Applications, 3:119-149.



There are two aspects of artificial intelligence which
are particularly important to simulation research:
1) the use of natural language and qualitative knowl-
edge, and 2) the encoding of the decision making
process. Humans speak and write in natural lan-
guage; however, there must be a translation pro-
cess if this knowledge is to be useful to simulation.
Most simulations of natural or artificial systems are
based on quantitative methods. In many instances
especially in areas such as social science or medicine
model components (parameters,state variables,input
and output) are defined in natural language or in an-
other qualitative representation. There needs to be a
way to map quality to quantity. Fuzzy set theory is
a well-formed discipline for mapping quality to quan-
While AI methods can be used within a particular
model design, they are even more useful in modeling
the decision making process that envelopes the sim-
ulation process. Simulations are often used in deci-
sion making, and expert systems can be used to guide
which simulations are to be executed, and what pa-
rameters are to be chosen. The major lesson that
we can learn from AI is that all knowledge about a
system should be encoded -not only that particu-
lar knowledge which is quantitative or amenable to
analysis. Expert systems provide a good illustration
of codifying meta-knowledge about a system, and not
only low-level aspects of the system.


SPsychology or engineering? The first thing that
must be done is to decide whether the goal of
the knowledge-based simulation is to validate
common sense human thinking about a system,
or to validate a physical system whose model
was created via a more compiled knowledge ap-
proach to human thinking. These are two dis-
tinct goals. It is straightforward to create a
human-like model of a four stroke gasoline en-
gine which is physically inferior to the quantita-
tive model even though the model may represent
how a particular human thinks about the engine.
Only a sturdy experimental method (routinely
performed in psychology) can validate a model
of human thinking. On other hand, if the model
is to model a physical system, then it must be
compared-with and contrasted-against existing
physical system models for a domain.

*Rules or mathematical models? When apply-
ing AI technology to simulation, at what level
is AI most appropriate? Although AI methods
can be used to create system models, its primary
contribution is at the higher level of organizing
the knowledge that makes up the assumptions
in modeling, and encoding the decision making
process (often using rules) used to control simu-
lation runs. For every system, we must question
whether it is appropriate or relevant to use rules,
equations or graph-based models. An arbitrary
choice of modeling technique can be problem-
atic. Often, the answer to the question of level
is that we should strive to manufacture multi-
models, thereby achieving the benefits of each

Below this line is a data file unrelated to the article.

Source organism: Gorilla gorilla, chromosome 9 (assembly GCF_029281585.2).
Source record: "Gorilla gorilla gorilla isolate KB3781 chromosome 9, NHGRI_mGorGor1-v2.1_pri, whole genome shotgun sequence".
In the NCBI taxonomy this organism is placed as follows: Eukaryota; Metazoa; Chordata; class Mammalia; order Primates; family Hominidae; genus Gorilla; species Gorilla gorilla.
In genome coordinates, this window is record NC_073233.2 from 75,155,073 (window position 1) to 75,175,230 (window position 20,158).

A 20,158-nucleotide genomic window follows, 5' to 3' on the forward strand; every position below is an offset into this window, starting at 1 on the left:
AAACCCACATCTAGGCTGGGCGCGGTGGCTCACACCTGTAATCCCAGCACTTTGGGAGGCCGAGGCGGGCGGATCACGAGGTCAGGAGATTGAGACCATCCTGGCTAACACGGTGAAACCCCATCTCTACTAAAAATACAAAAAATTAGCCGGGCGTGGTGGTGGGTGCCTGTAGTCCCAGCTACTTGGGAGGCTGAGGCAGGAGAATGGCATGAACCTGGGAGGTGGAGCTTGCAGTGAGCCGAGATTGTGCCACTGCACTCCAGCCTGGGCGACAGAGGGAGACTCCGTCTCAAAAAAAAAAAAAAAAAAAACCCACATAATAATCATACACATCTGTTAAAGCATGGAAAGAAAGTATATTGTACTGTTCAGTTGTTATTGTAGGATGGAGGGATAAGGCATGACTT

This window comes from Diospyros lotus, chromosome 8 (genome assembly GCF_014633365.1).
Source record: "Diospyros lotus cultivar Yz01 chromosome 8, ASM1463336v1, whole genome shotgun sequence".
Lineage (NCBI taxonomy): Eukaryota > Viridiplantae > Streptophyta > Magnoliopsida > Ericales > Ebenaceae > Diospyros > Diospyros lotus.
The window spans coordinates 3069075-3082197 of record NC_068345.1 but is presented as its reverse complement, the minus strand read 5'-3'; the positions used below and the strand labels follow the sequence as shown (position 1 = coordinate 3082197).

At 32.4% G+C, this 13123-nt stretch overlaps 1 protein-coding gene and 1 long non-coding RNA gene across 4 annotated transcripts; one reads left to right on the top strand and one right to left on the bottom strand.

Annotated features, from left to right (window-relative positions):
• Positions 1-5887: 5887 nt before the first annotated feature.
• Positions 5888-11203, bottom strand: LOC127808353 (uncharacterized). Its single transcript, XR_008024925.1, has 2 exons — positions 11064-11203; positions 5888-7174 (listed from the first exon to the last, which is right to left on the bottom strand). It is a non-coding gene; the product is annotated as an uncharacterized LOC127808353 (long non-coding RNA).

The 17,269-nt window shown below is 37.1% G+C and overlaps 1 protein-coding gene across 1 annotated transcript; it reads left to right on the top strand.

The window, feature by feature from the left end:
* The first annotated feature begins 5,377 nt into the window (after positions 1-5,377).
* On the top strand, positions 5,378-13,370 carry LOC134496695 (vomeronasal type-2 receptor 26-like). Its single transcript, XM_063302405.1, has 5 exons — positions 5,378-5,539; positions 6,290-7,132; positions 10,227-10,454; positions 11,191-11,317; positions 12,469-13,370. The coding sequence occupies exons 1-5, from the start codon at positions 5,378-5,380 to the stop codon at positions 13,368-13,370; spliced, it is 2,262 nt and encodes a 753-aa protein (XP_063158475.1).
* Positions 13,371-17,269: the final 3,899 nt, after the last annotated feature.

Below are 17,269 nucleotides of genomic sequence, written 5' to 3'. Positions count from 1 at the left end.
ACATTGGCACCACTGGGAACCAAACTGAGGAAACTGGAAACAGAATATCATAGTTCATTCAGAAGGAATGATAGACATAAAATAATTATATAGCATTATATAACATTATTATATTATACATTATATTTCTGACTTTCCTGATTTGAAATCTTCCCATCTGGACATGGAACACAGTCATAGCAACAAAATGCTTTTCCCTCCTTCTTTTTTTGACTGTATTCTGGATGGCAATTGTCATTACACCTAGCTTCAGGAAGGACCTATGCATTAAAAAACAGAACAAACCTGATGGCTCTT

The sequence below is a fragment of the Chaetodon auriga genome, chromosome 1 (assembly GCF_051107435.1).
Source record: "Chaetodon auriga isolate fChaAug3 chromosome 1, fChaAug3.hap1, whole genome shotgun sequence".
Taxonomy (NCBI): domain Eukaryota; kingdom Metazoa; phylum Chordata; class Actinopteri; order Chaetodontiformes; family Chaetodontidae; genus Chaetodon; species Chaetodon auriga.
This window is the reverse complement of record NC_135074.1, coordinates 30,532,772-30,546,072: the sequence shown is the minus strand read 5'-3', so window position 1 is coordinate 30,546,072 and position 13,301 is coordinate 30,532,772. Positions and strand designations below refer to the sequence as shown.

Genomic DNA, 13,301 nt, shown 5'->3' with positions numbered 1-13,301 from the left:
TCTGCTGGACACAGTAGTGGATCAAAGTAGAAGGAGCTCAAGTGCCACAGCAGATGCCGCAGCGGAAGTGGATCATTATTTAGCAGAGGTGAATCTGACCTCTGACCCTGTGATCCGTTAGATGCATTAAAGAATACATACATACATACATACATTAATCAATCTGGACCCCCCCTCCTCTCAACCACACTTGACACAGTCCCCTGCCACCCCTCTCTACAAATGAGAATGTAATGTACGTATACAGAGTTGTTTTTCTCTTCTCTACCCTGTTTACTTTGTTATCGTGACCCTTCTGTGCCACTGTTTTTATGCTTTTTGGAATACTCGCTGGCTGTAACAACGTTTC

level with its own granularity and definitions for


We must connect common sense knowledge to the
more compiled, detailed knowledge available for dy-
namical systems. Having common sense models of
the world that are disconnected from existing, more
detailed models is counter-productive. We need to de-
velop ways of building qualitative models which are
demonstrated to be valid based on what we know
about a system. Ambiguous data should be repre-
sented in the greatest degree of detail possible. Good
first steps to defining a variable's value are to use
fuzzy sets and probability distributions (if a sufficient
sample is readily available). Expert systems should
be built to guide simulationists as to what kind of
model to use in a particular circumstance. Right
now, we have very few guiding tools in engineering
our models.


Cellier, F. E. 1991. Continuous System Model-
ing. Springer Verlag.

Elzas, M. S., Oren, Tuncer I. and Zeigler, B.
P. 1989 Modelling and Simulation Methodology:
Knowledge Systems' Paradigms, North-Holland.

Fishwick, P. A. and Modjeski, R. B., editors.
1991. Knowledge Based Simulation: Methodol-
ogy and Application. Springer Verlag.

Fishwick, P. A. and Luker, P. A., editors. 1991.
Qualitative Simulation Modeling and Analysis.
Springer Verlag.

Fishwick, P. A. and Zeigler, B. P. 1991. Quali-
tative Physics: Towards the Automation of Sys-
tems Problem Solving. Journal of Theoretical

and Experimental Artificial Intelligence, 3: 219-

Widman, L. E., Loparo, K. A., and Nielsen,
N. R. 1989. Artificial Intelligence, Simulation
and Modeling. John Wiley.



On one hand, we have the real world which is full of
objects and interactions, and on the other, we have a
computer program. A central goal in computer simu-
lation is to map one to the other The most straight-
forward way of doing this is to create abstract objects
in the programming language, where these objects
map directly to real world objects. This approach
was first developed in the Simula language and has
gained much greater momentum over the past five
years. One reason for the lag in 0O-based design is
that no good visual analog existed for representing
class hierarchies, objects and object interaction. The
past five years have produced good visual 00 tech-